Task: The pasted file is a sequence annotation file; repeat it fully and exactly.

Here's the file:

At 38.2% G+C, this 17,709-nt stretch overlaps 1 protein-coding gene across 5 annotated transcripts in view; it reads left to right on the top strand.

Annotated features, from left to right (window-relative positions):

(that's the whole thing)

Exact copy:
At 38.2% G+C, this 17,709-nt stretch overlaps 1 protein-coding gene across 5 annotated transcripts in view; it reads left to right on the top strand.

Annotated features, from left to right (window-relative positions):